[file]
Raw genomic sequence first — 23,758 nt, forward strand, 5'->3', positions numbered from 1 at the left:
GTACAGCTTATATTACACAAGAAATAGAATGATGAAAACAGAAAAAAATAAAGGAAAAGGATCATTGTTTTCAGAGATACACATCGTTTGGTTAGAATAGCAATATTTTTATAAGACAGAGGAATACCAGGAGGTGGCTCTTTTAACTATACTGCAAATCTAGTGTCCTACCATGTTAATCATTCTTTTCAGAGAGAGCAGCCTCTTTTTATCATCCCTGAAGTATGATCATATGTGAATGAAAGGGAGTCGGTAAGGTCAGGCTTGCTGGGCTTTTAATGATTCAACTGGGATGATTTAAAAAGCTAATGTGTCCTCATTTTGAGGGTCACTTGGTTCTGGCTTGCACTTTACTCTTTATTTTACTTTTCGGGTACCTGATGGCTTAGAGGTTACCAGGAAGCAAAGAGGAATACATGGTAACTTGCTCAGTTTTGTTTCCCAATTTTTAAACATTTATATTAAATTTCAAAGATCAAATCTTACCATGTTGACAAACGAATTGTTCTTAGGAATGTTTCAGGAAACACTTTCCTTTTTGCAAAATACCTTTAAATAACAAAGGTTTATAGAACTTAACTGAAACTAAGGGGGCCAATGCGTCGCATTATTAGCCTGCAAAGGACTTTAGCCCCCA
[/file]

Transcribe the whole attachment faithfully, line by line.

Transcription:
Raw genomic sequence first — 23,758 nt, forward strand, 5'->3', positions numbered from 1 at the left:
GTACAGCTTATATTACACAAGAAATAGAATGATGAAAACAGAAAAAAATAAAGGAAAAGGATCATTGTTTTCAGAGATACACATCGTTTGGTTAGAATAGCAATATTTTTATAAGACAGAGGAATACCAGGAGGTGGCTCTTTTAACTATACTGCAAATCTAGTGTCCTACCATGTTAATCATTCTTTTCAGAGAGAGCAGCCTCTTTTTATCATCCCTGAAGTATGATCATATGTGAATGAAAGGGAGTCGGTAAGGTCAGGCTTGCTGGGCTTTTAATGATTCAACTGGGATGATTTAAAAAGCTAATGTGTCCTCATTTTGAGGGTCACTTGGTTCTGGCTTGCACTTTACTCTTTATTTTACTTTTCGGGTACCTGATGGCTTAGAGGTTACCAGGAAGCAAAGAGGAATACATGGTAACTTGCTCAGTTTTGTTTCCCAATTTTTAAACATTTATATTAAATTTCAAAGATCAAATCTTACCATGTTGACAAACGAATTGTTCTTAGGAATGTTTCAGGAAACACTTTCCTTTTTGCAAAATACCTTTAAATAACAAAGGTTTATAGAACTTAACTGAAACTAAGGGGGCCAATGCGTCGCATTATTAGCCTGCAAAGGACTTTAGCCCCCA